Why is now the time identify asymmetries before they cause a running injury? Does one side of your body consistently hurt more than the other? You may be suffering from asymmetries that have gone undetected.
Although asymmetries naturally develop over time due to varying strengths, limiters, injuries, and flexibility variances, it is important to address any underlying biomechanical problems to avoid endlessly chasing injuries. The site of pain may not be the root cause of the problem. It is important to dig a little deeper, and sometimes even look to the opposite limb to identify the issue.
Let’s take a look at Stan. When Stan was in high school, he sprained his ankle playing soccer. It was a mild sprain, so his athletic trainer recommended he take a few weeks off of working out or running. His trainer did not consider rehab, since this was a rather garden variety injury that just needed rest. Stan spent a few weeks watching movies and staying off his injured ankle as much as possible.
As Stan began running again a few weeks later, his gait mechanics had changed slightly to compensate for the injured ankle. His lack of ankle stability caused an inhibited gluteal muscle and decrease in core activation on the weaker side side. Slowly, one leg began moving differently to offload to the stronger muscle groups that were not coming off of an injury. He began flaring out one arm to stabilize his body against the unstable ankle. Over time, this new gait became his new normal. A year later, when he injured his left knee, his body went through a very similar process and built an entirely new gait adaptation layered on top of the old one.
But the time he made it into our clinic it took 3 months of diligent rehab to unravel these patterns and clean up the inefficient movement patterns. These new patterns were now leading him down the road to an additional hip injury, simply due to all of the off-loading behaviors his body had been developing from old injuries.
It is extremely common for runners to have non-functional (anatomical) asymmetries. Slight differences between left and right in bony anatomy are normal, though they can still cause problems. Maybe one tibia is internally rotated more than the left, or one leg is slightly longer than the other. It is important to avoid one leg working harder than the other to the point of break down, and thus causing injury, even due to anatomic variances.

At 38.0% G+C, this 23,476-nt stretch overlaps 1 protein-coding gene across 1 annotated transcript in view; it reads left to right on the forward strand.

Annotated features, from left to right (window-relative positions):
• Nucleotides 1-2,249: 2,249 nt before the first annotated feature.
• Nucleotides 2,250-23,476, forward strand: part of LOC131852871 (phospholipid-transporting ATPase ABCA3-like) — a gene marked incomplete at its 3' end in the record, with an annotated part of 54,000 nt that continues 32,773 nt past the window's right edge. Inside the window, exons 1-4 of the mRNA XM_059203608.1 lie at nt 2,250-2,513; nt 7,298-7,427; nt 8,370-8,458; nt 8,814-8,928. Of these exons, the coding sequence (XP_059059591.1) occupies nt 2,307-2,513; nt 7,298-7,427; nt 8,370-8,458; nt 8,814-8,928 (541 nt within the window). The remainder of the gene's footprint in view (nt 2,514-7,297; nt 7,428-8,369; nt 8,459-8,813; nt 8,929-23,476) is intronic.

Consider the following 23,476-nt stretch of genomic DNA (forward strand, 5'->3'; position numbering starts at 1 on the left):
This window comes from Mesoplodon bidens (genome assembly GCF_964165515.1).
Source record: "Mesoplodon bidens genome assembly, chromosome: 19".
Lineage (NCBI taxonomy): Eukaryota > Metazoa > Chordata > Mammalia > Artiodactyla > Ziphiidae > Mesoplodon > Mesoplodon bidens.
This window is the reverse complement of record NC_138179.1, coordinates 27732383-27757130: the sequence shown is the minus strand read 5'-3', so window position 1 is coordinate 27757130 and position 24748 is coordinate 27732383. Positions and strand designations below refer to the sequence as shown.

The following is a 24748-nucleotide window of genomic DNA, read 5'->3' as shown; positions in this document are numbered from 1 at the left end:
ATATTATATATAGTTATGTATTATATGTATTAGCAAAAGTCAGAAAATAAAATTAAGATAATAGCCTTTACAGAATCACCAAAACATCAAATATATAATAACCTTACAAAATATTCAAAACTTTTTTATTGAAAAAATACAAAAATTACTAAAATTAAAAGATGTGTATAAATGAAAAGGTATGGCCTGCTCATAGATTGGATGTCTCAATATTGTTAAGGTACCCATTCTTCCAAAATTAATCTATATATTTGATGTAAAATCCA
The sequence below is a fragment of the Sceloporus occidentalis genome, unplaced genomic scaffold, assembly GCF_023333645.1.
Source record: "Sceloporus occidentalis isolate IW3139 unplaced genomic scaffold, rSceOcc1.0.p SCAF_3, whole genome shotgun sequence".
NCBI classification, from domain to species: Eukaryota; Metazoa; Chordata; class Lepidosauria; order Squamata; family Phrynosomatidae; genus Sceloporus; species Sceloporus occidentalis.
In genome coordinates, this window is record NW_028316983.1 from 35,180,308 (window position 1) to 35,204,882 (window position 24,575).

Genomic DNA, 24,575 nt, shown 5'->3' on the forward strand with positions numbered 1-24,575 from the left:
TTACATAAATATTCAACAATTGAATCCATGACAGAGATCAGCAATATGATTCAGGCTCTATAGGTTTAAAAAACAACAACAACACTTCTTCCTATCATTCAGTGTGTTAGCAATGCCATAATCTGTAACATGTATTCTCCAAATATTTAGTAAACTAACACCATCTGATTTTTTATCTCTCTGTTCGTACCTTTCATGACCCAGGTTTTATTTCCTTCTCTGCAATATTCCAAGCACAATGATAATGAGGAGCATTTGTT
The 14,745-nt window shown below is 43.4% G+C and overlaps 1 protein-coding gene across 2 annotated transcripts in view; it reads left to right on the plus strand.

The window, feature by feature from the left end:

While anatomic variance is normal, it is important to understand where your specific limiters are so that they can be accounted for in training. Usain Bolt, one of the fastest men alive, suffers from scoliosis and an asymmetrical running gait.
What can you do to better understand your body’s unique makeup and identify asymmetries before they cause a running injury?
Test for asymmetry by performing your regular routine, alongside the various exercises discussed in our previous blogs. While performing any movement, be aware of the differences between left and right. Start with balancing on one leg. Are you rock solid on your right leg yet you fall over on your left? How about a lunge? Does one hip feel tighter than the other? Now try going for a long run, does one leg seem to fatigue faster than the other? Continue to challenge your body in various ways and pay attention to your strengths and limiters so you can work through the weak areas in the gym before they become sidelining injuries on the run!
Thank you for taking the time to read our RunLab™ Blog! We hope that you use this information to run more injury free and to optimize your running performance.
For more information about the RunLab™ team and to get your running stride analyzed by one of the preeminent gait specialist teams in the country, please visit WWW.RUNLABAUSTIN.COM
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